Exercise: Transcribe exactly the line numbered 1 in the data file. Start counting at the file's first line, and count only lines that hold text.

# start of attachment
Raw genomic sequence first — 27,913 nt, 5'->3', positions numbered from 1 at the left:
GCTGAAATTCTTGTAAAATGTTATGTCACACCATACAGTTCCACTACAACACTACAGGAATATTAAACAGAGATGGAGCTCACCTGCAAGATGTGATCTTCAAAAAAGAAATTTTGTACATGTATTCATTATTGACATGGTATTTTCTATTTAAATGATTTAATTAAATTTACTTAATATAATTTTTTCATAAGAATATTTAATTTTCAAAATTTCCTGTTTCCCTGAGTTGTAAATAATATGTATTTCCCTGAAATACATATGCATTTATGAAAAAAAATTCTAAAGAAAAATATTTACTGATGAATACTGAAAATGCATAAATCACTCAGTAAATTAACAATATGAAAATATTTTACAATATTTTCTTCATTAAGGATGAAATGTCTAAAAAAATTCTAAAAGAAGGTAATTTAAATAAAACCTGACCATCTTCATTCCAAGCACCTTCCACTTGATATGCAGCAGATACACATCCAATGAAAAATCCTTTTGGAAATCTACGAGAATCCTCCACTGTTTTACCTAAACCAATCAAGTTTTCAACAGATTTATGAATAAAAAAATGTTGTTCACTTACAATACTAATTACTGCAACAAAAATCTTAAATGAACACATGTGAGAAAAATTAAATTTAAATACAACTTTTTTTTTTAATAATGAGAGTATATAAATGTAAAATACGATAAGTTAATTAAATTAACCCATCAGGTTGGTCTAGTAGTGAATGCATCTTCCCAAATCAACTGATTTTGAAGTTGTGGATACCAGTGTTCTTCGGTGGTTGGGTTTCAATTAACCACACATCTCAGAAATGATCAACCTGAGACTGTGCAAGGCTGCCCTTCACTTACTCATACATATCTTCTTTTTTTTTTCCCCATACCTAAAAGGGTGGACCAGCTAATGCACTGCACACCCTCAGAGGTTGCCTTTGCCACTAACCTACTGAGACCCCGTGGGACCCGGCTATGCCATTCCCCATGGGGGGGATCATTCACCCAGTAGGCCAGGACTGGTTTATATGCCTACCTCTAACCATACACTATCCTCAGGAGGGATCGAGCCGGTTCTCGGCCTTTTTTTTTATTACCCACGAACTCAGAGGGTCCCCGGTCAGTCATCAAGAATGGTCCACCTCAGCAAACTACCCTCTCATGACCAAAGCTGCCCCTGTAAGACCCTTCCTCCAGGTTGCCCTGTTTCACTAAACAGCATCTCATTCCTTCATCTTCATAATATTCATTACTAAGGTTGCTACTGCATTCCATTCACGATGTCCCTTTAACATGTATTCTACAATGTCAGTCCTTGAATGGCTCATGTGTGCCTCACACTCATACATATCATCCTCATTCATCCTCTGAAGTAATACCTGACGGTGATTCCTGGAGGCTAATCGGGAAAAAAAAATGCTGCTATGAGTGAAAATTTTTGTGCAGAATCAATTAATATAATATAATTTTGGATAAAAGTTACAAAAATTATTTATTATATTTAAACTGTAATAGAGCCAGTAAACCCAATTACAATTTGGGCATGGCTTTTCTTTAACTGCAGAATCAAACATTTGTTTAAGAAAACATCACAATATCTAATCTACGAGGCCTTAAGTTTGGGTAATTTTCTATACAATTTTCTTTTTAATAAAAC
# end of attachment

Raw genomic sequence first — 27,913 nt, 5'->3', positions numbered from 1 at the left: